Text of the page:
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Junior Beach Runners Focus on Fitness in Long Beach

The city launched the Junior Beach Runners program to fight childhood obesity.

The city launched the Junior Beach Runners program to fight childhood obesity.

The City of Long Beach won the the Award for Excellence in the Health & Wellness Programs category of the 2017 Helen Putnam Award for Excellence program. For more about the award program, visit www.helenputnam.org.


In Long Beach (pop. 480,173), residents enjoy both the amenities of a large city and the small-town feel of diverse neighborhoods. With access to the city’s 170 parks and miles of beaches and bike paths, all residents enjoy opportunities to live healthy, active lives.

Long Beach Parks, Recreation and Marine (LBPRM) in partnership with Long Beach Department of Health and Human Services (DHHS) set a goal to change the lives of local youth who were at risk for becoming obese and developing Type 2 diabetes, hypertension and heart disease. The staff wanted to design a program that would improve the scores of fifth-, seventh- and ninth-graders in the state-required physical fitness test used by Long Beach Unified School District (LBUSD) to measure the students’ fitness levels. Only about one in four children in Long Beach is assessed in the “healthy fitness zone” designated by the test.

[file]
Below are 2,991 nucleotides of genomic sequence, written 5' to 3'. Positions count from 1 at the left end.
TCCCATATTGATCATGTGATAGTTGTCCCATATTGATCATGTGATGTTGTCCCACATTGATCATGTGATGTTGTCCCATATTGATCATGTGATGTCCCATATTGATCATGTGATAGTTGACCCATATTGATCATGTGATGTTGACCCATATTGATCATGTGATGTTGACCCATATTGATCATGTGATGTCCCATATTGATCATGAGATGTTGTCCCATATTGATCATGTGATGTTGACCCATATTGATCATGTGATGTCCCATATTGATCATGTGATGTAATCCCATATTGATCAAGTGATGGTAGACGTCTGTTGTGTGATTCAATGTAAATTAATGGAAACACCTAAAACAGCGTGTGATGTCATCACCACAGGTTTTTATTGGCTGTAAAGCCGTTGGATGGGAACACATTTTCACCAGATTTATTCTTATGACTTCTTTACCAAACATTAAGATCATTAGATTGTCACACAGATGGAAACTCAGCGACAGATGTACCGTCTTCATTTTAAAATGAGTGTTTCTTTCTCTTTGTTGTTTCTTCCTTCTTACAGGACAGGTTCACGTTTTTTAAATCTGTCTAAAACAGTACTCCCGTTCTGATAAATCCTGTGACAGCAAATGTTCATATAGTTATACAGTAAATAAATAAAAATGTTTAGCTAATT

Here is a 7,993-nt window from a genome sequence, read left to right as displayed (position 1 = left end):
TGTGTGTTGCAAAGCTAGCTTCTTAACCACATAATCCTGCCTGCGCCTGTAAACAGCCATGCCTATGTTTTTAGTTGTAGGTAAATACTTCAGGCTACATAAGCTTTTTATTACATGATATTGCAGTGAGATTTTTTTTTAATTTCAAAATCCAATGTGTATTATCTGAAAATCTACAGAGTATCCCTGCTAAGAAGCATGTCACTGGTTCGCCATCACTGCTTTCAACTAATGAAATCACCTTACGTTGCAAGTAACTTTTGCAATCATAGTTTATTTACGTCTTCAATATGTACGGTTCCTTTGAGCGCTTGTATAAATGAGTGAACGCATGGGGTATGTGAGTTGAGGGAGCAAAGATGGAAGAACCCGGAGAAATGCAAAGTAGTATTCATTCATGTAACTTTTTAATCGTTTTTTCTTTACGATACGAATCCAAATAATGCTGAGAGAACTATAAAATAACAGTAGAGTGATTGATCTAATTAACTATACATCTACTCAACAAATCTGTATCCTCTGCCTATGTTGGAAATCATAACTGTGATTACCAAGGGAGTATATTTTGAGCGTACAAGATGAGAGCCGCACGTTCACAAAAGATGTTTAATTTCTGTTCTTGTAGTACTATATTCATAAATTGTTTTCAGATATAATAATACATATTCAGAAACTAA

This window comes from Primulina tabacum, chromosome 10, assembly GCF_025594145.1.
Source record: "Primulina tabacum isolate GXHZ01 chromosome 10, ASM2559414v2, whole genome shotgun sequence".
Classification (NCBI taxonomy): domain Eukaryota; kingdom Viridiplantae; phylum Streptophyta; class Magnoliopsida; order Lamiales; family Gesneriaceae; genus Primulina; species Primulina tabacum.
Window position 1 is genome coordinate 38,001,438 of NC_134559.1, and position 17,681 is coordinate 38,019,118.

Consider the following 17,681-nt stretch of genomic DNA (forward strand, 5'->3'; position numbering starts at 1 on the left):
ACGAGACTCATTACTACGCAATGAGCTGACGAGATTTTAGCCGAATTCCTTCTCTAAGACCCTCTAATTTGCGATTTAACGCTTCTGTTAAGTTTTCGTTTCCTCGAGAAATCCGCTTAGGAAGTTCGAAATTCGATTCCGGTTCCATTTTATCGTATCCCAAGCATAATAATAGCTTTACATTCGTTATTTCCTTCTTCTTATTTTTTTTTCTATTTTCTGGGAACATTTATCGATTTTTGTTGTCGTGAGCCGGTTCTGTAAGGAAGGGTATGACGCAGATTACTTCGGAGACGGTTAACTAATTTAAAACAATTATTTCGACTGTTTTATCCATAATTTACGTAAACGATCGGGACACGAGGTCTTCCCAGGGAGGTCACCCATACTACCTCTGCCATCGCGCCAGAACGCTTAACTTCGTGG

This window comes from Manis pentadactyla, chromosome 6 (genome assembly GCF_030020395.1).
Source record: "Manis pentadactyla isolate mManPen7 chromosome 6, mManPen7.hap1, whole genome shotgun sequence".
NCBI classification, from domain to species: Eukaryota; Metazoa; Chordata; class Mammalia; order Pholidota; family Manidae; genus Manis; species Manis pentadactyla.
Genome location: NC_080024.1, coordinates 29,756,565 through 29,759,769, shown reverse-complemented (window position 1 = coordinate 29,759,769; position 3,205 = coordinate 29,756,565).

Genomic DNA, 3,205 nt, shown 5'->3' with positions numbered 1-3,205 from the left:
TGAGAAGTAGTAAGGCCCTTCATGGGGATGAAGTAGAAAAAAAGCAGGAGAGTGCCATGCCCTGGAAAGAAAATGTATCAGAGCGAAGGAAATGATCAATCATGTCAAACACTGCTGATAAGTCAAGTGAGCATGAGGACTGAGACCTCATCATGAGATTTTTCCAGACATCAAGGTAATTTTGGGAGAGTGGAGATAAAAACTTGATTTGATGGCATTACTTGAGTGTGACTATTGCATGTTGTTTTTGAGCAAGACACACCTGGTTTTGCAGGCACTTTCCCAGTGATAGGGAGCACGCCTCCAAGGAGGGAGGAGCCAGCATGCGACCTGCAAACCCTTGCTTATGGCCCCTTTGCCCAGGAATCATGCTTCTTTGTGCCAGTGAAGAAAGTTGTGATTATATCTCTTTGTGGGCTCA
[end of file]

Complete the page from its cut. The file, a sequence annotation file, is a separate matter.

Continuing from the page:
Program Counteracts Sedentary Lifestyles

In 2007, in an effort to improve these scores and counteract the trend toward sedentary lifestyles, LBPRM and DHHS collaborated with the operators of the annual JetBlue Marathon to create Junior Beach Runners (JBR), a program of games and activities focused on the sport of running. DHHS added nutrition classes to the program, providing easy-to-follow recipes that would improve the health of children and their families. 

“The program develops kids’ lifelong healthy habits through fun, endurance-building games and nutrition education,” says Joy Warren, recreation superintendent and JBR supervisor.